In my mid July post, I considered a target of $1700 USD an ounce by the end of year.

Gold in USD weekly prices extended to end of 2011 - posted 19th July

This could still occur as gold corrects 8-10% from $1900 to approx. $1700 over the next few months, whilst resuming its secular bull market trend. As I said:

Of course, what we are talking about here is the broad assumption that gold will inexorably continue its bull market, flittering from one economic and monetary crisis to the next, with no end game in sight.

However, there is a now a stronger chance than ever that an end game is here with a deficit in leadership, effective monetary and fiscal policy, balanced by the surplus of in-fighting, in-action and ineptitude in solving a 4 year old crisis.

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  1. Great post Prince.
    I agree there is a chance that the end game is here, but it’s too early to be sure.
    That semi log weekly chart trend channel you’ve shown will be a valuable guide going forward. If gold goes back inside the channel, then we’ll be in for a period fo consolidation, at the least. If gold breaks downwards through the bottom line of the channel we’ll be in for a bigger correction.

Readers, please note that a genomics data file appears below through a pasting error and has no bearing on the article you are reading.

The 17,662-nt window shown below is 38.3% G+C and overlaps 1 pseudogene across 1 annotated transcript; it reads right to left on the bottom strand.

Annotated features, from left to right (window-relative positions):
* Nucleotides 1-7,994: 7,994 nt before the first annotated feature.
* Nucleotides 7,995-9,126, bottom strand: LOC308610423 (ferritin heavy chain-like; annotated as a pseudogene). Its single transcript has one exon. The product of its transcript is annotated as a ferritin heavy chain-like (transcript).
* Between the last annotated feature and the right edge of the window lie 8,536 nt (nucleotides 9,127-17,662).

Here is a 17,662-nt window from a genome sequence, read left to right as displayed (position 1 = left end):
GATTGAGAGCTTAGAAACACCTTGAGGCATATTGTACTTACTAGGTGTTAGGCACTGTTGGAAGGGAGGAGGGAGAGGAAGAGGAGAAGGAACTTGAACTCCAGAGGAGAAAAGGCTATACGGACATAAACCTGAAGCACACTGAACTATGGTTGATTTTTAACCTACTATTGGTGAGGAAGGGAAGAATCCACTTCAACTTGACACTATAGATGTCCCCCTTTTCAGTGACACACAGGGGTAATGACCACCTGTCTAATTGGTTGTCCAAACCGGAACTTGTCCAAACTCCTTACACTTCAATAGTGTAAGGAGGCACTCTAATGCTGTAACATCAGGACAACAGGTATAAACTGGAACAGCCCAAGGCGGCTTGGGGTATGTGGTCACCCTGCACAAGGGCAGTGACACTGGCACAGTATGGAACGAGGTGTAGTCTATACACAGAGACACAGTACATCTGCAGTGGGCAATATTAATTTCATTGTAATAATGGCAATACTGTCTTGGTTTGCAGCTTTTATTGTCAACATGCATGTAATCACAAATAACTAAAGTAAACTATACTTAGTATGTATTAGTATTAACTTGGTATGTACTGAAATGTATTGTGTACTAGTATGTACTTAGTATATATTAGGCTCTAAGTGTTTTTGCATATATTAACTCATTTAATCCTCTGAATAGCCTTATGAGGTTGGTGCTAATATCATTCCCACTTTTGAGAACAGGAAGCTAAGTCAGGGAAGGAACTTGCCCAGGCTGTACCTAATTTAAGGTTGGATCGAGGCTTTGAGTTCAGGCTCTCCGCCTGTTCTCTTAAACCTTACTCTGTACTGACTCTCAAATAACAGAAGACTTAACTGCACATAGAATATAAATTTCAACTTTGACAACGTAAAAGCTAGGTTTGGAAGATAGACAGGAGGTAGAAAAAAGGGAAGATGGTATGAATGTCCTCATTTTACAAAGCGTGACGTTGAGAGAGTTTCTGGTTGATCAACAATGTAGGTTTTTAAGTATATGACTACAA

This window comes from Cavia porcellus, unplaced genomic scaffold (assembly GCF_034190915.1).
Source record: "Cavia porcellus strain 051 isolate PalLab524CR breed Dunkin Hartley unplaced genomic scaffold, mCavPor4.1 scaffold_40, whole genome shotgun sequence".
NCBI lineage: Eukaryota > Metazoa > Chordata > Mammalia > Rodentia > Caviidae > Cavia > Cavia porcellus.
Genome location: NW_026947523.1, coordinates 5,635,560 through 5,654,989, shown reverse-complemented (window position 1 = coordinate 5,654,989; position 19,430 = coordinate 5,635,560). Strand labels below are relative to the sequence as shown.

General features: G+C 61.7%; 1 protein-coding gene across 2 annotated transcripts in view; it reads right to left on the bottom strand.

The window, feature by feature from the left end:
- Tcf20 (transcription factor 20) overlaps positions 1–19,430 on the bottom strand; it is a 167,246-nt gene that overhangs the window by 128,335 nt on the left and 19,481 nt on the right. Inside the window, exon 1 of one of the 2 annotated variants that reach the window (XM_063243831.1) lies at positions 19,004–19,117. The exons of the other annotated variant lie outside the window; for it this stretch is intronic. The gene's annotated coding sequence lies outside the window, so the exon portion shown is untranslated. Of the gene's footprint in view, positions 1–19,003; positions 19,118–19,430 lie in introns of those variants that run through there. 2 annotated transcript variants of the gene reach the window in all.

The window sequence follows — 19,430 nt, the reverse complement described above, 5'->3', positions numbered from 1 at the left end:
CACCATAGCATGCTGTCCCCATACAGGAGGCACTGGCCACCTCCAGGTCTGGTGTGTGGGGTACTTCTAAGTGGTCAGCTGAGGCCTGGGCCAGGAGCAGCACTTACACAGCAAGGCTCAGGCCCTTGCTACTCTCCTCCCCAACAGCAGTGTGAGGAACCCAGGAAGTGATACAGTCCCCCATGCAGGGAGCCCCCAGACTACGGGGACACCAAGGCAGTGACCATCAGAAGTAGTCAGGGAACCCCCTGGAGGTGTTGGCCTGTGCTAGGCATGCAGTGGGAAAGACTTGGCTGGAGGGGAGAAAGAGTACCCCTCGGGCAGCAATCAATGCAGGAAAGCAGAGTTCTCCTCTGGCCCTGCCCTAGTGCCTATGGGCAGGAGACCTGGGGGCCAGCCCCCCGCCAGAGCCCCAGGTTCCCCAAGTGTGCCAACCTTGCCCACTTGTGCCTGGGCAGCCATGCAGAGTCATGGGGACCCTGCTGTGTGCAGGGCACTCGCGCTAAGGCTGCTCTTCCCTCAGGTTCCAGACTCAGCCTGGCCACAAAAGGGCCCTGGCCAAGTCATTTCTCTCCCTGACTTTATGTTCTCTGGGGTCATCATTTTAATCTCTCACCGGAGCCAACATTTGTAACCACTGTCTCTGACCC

Central Banks are buying gold, which makes me think its run is almost finished. Remember that they all sold out over a decade ago, near the bottom.

    • “Remember that they all sold out over a decade ago, near the bottom.”

      indeed. I found an old interview with Marc Faber some years ago in the early 2000’s i beleive when gold was in the $300’s, and the SNB had just sold a sizable chunk of it’s gold reserves. Faber commented that he took it as a very bullish signal to buy gold.

    • One thing that I find interesting is that when we had the first financial scare in 2008, Gold went down approx 30% in USD and USD strengthened as people put their money in US govt debt. People’s confidence in the public sphere (US govt debt) was still strong.

      This time around with the debt ceiling scare, we still had a flight to US govt debt, but gold also went up. To me this reflects the start of the shift away from the public sphere with gold being perhaps the ultimate private sphere asset.

      The current correction in gold appears healthy to me given the run up it has had this month. I’m hoping it it falls back just above or in line with the long term channel and keeps going for a few years more, but given all the public debt problems we have worldwide, I’m wondering whether it won’t just take off again on the next scare.

      It may be too simplistic, but I look at gold as the inverse of debt. If we believe at some point that debt must deflate, whoever is the holder of that debt (banks depositors, bank shareholders, bond holders) must take a loss. Yes they can change the accounting rules (FASB mark to model in 2009) and print money to forestall this process, but eventually a loss has to be written off.